To seek the redress of grievances by going to law, is like sheep running for shelter to a bramble bush.
I was put into jail as I was going to the shoemaker's to get a shoe which was mended. When I was let out the next morning, I proceeded to finish my errand, and, having put on my mended shoe, joined a huckleberry party, who were impatient to put themselves under my conduct; and in half an hour -- for the horse was soon tackled -- was in the midst of a huckleberry field, on one of our highest hills, two miles off, and then the State was nowhere to be seen.
To make punishments efficacious, two things are necessary. They must never be disproportioned to the offence, and they must be certain.
Law is merely the expression of the will of the strongest for the time being, and therefore laws have no fixity, but shift from generation to generation.
In prisons, those things withheld from and denied to the prisoner become precisely what he wants most of all.
We who live in prison, and in whose lives there is no event but sorrow, have to measure time by throbs of pain, and the record of bitter moments.
Experts and the educated elite have replaced what worked with what sounded good. Society was far more civilized before they took over our schools, prisons, welfare programs, police departments and courts. It's high time we ran these people out of our lives and went back to common sense.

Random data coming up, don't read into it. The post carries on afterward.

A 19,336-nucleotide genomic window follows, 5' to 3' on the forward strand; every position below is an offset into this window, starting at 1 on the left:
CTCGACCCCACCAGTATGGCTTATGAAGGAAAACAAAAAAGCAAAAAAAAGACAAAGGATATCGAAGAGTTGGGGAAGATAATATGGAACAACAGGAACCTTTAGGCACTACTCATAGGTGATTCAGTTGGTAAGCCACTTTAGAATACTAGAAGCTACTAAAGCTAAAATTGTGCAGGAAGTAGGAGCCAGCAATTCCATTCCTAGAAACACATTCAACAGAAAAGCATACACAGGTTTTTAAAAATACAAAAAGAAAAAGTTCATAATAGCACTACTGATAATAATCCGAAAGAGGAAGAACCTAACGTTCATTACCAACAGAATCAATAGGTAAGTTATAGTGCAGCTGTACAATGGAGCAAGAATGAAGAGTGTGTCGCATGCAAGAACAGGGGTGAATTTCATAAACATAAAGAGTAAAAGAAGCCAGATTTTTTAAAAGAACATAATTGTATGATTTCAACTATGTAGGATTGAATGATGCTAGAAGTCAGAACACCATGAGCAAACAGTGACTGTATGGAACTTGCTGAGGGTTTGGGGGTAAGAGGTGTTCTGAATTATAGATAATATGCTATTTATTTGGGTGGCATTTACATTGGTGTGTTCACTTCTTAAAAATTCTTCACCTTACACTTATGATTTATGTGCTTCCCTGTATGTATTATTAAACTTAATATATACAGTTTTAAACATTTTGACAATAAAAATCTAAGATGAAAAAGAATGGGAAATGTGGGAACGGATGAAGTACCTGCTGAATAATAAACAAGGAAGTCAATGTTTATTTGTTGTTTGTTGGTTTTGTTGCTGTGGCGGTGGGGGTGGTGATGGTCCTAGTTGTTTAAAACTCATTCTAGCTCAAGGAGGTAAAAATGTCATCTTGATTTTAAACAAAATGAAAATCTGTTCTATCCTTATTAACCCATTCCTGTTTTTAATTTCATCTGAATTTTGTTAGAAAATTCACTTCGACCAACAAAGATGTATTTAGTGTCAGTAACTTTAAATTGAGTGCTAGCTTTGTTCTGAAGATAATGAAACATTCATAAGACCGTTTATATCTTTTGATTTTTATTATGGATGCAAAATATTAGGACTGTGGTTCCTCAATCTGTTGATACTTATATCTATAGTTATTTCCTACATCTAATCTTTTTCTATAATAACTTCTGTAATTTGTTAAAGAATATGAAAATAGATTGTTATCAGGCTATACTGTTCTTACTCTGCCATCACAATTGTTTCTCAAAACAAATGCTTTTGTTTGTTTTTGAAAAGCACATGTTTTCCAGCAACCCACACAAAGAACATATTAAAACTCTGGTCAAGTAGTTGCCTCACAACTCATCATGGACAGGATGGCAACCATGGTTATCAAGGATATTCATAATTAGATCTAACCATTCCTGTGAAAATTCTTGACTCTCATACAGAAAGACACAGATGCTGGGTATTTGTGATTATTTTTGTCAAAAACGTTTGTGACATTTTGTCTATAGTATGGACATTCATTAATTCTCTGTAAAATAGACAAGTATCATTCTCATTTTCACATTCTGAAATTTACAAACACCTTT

The common argument that crime is caused by poverty is a kind of slander on the poor.
It is true you cannot eat freedom and you cannot power machinery with democracy. But then neither can political prisoners turn on the light in the cells of a dictatorship.
Mere factual innocence is no reason not to carry out a death sentence properly reached.
The degree of civilization in a society can be judged by entering its prisons.
We have our own system, ... and journalists in our system are not put in prison for embarrassing the government by revealing things the government might not wish to have revealed. The important thing is that our system, under which journalists can write without fear or favor, should continue.
No matter how you seem to fatten on a crime, that can never be good for the bee which is bad for the hive.
It is the deed that teaches, not the name we give it. Murder and capital punishment are not opposites that cancel one another, but similars that breed their own kind.
Care should be taken that the punishment does not exceed the guilt; and also that some men do not suffer for offenses for which others are not even indicted.